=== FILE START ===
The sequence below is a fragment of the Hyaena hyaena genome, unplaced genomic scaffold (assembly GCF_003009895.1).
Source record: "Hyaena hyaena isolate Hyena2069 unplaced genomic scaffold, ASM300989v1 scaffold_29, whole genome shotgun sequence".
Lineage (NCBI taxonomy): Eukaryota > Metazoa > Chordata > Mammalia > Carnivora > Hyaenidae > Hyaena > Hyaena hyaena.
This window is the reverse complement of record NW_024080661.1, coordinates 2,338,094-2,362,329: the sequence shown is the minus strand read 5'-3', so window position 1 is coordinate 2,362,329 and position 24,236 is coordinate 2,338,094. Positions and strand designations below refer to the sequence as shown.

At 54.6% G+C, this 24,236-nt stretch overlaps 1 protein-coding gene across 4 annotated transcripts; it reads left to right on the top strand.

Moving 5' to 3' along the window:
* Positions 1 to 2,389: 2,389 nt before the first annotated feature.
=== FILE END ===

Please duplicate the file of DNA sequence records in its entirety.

The sequence below is a fragment of the Hyaena hyaena genome, unplaced genomic scaffold (assembly GCF_003009895.1).
Source record: "Hyaena hyaena isolate Hyena2069 unplaced genomic scaffold, ASM300989v1 scaffold_29, whole genome shotgun sequence".
Lineage (NCBI taxonomy): Eukaryota > Metazoa > Chordata > Mammalia > Carnivora > Hyaenidae > Hyaena > Hyaena hyaena.
This window is the reverse complement of record NW_024080661.1, coordinates 2,338,094-2,362,329: the sequence shown is the minus strand read 5'-3', so window position 1 is coordinate 2,362,329 and position 24,236 is coordinate 2,338,094. Positions and strand designations below refer to the sequence as shown.

At 54.6% G+C, this 24,236-nt stretch overlaps 1 protein-coding gene across 4 annotated transcripts; it reads left to right on the top strand.

Moving 5' to 3' along the window:
* Positions 1 to 2,389: 2,389 nt before the first annotated feature.